The security presence is, unfortunately, necessary. And the harassment experienced by the staff and patients is real. Brewer says they have regular meetings with the local FBI to deal with threats. Because of the threats and the harassment, the clinic doesn’t even have a doctor who lives in the state.

“Every local doctor we’ve ever had here, the antis are gonna harass them,” Brewer said. If they work at another location, such as a hospital, abortion opponents are “gonna call their jobs all day. They’re going to their houses. They’re going to all their neighbors’ houses,” she said.

Instead, five doctors rotate at the clinic, all flying in from out of state. “We cannot have a local doctor here; the antis will not allow that. No ma’am,” Brewer added.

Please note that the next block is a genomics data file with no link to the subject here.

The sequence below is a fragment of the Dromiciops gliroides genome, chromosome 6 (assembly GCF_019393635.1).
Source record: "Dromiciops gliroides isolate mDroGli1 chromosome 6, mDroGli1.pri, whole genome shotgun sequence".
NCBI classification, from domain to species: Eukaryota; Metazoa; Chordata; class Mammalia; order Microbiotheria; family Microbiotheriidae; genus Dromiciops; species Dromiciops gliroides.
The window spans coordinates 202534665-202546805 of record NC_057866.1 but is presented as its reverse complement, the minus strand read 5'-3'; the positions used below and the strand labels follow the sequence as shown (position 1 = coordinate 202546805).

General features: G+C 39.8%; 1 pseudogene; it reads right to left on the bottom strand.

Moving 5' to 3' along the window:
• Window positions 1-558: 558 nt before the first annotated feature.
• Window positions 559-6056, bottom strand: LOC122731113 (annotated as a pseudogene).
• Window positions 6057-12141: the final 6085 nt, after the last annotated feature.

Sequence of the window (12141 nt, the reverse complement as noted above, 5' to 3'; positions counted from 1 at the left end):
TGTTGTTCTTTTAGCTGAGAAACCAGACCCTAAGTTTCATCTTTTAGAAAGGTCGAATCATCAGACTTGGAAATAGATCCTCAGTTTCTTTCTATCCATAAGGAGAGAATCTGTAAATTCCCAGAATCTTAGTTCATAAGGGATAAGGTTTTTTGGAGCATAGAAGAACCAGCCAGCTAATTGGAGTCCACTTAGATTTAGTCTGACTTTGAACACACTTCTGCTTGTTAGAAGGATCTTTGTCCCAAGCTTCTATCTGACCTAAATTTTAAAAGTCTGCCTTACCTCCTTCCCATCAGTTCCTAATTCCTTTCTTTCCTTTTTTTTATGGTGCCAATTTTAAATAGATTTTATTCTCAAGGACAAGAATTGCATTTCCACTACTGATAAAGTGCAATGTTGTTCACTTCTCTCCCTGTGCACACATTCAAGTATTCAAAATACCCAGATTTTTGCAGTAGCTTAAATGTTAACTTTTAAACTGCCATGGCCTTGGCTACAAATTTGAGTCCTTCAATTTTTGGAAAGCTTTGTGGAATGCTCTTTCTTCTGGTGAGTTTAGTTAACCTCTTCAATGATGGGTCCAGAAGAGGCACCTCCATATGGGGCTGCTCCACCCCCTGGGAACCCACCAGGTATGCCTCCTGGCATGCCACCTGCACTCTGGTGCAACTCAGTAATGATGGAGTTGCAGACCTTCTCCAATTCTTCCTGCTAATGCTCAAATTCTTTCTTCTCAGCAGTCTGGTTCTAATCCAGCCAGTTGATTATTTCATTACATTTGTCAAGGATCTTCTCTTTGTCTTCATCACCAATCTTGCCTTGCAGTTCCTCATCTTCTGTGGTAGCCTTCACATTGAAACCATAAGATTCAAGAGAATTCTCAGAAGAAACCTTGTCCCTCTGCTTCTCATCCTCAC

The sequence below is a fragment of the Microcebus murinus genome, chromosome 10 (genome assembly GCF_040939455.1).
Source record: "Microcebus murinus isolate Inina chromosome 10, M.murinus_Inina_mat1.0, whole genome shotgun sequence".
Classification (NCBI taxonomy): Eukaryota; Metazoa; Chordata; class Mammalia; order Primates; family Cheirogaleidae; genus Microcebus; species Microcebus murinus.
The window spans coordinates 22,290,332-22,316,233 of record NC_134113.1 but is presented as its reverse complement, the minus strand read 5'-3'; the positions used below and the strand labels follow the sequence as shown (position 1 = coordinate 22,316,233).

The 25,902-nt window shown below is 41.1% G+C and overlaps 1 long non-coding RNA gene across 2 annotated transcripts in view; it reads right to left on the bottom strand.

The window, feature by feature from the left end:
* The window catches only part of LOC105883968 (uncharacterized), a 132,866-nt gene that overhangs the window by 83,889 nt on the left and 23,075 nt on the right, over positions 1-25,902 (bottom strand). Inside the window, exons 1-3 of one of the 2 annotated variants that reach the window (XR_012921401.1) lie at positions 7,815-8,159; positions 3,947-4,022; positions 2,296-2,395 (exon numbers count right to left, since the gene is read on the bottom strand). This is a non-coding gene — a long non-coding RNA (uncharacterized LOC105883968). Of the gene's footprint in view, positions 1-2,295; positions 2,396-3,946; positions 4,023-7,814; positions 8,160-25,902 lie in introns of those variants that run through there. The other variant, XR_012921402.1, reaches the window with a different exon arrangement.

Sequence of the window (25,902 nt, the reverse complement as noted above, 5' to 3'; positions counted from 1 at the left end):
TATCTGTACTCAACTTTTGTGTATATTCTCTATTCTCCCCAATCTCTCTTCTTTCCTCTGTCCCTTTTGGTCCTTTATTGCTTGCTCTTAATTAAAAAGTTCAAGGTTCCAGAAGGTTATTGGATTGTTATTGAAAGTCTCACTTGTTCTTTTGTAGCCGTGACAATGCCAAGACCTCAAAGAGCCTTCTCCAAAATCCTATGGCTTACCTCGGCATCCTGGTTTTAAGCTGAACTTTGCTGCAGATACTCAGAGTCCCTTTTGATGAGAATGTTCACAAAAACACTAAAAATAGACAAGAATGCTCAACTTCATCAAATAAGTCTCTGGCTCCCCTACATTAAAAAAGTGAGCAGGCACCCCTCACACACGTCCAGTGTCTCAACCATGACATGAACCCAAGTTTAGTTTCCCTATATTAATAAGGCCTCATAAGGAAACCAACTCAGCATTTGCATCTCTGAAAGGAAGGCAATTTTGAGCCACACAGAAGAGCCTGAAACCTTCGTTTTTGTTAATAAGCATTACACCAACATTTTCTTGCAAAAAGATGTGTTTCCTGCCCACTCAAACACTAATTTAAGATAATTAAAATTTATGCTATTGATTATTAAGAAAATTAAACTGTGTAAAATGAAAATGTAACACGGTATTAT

The Jackson Women’s Health Organization in Jackson, Miss., on August 17, 2021. (Montinique Monroe / Ms. magazine)

“We cannot have a local doctor here; the antis will not allow that. No ma’am.”


The Pink House has also weathered a storm of regulations and restrictions that have left it the last clinic standing in Mississippi. Serving approximately 200 patients per month, the staff has had to adjust to slightly longer days during the pandemic due to COVID-19 mitigation measures.

“We still try to see the same amount of patients,” Brewer said. “We don’t want to turn patients away because we know a lot of patients are coming far.”


This article originally appears in the Fall 2021 issue of Ms. Become a member today to read more reporting like this in print and through our app.